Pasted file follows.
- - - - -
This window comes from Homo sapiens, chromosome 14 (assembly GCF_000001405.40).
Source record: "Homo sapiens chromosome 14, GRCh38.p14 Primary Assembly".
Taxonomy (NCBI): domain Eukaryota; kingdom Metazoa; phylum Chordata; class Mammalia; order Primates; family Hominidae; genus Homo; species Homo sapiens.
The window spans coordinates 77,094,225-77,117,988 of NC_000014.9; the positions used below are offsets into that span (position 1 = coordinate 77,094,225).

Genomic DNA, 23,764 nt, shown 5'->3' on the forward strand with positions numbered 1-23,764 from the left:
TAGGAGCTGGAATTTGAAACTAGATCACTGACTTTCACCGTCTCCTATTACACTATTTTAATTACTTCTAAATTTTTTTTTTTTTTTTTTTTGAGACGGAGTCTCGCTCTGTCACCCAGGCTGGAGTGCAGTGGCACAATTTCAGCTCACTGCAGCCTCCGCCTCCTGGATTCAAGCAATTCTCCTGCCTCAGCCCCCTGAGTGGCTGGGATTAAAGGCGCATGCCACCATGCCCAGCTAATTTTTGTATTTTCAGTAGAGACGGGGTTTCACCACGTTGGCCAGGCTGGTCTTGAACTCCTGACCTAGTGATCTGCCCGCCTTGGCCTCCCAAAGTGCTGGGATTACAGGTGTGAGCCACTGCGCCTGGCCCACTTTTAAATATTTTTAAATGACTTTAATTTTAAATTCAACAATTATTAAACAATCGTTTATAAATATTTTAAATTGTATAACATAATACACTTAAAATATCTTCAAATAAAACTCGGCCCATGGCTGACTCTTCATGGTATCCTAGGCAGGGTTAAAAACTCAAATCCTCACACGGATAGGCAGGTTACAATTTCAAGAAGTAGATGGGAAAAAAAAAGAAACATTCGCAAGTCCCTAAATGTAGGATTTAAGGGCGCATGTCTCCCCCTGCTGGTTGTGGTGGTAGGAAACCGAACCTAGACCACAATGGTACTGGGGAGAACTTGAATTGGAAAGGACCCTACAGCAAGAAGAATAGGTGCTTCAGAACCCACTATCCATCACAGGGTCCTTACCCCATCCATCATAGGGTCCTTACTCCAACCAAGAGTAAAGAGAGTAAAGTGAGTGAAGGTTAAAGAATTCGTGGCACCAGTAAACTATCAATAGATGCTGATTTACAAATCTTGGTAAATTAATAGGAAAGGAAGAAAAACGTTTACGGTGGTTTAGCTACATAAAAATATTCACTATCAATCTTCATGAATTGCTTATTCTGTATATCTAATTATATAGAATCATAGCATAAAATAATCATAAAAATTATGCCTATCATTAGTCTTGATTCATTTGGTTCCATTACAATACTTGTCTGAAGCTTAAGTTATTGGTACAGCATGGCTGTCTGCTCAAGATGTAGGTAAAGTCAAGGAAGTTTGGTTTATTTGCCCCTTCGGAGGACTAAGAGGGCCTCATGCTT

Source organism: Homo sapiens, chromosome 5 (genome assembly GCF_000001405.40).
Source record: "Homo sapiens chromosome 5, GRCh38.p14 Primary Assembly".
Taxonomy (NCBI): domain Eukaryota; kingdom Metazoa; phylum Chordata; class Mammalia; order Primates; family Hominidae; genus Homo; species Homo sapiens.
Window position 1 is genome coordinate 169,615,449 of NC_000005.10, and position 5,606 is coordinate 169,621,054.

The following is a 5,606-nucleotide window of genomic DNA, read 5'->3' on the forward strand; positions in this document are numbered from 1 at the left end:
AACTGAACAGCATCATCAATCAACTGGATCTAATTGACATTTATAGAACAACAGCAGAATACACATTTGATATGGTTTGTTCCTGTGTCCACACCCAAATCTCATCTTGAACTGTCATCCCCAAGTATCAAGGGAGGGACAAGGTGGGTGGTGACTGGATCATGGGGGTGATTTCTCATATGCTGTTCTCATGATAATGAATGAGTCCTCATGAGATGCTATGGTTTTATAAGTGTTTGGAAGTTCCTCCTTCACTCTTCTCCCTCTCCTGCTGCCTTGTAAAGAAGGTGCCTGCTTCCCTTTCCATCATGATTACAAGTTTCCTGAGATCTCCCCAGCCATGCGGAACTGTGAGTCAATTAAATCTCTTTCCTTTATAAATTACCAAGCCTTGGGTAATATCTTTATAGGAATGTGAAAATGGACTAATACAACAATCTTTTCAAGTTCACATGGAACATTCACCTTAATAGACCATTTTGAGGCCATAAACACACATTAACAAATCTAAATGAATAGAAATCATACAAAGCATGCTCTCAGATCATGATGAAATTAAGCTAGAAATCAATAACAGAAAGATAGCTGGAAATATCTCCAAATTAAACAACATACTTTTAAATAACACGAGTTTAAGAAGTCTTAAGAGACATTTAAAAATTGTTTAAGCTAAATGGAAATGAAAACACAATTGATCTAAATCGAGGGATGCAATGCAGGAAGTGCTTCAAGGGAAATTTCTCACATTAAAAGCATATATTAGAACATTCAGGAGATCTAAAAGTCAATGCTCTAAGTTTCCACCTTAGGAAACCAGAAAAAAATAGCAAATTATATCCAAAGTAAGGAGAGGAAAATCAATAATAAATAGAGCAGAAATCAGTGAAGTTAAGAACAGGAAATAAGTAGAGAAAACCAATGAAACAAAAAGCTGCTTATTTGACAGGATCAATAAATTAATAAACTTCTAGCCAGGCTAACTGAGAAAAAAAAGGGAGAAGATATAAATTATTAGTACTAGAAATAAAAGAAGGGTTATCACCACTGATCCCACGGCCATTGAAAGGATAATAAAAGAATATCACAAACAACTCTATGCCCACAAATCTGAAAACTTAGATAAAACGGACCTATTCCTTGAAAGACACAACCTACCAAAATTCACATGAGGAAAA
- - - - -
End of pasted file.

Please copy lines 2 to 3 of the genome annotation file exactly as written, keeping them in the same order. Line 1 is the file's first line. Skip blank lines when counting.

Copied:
Source record: "Homo sapiens chromosome 14, GRCh38.p14 Primary Assembly".
Taxonomy (NCBI): domain Eukaryota; kingdom Metazoa; phylum Chordata; class Mammalia; order Primates; family Hominidae; genus Homo; species Homo sapiens.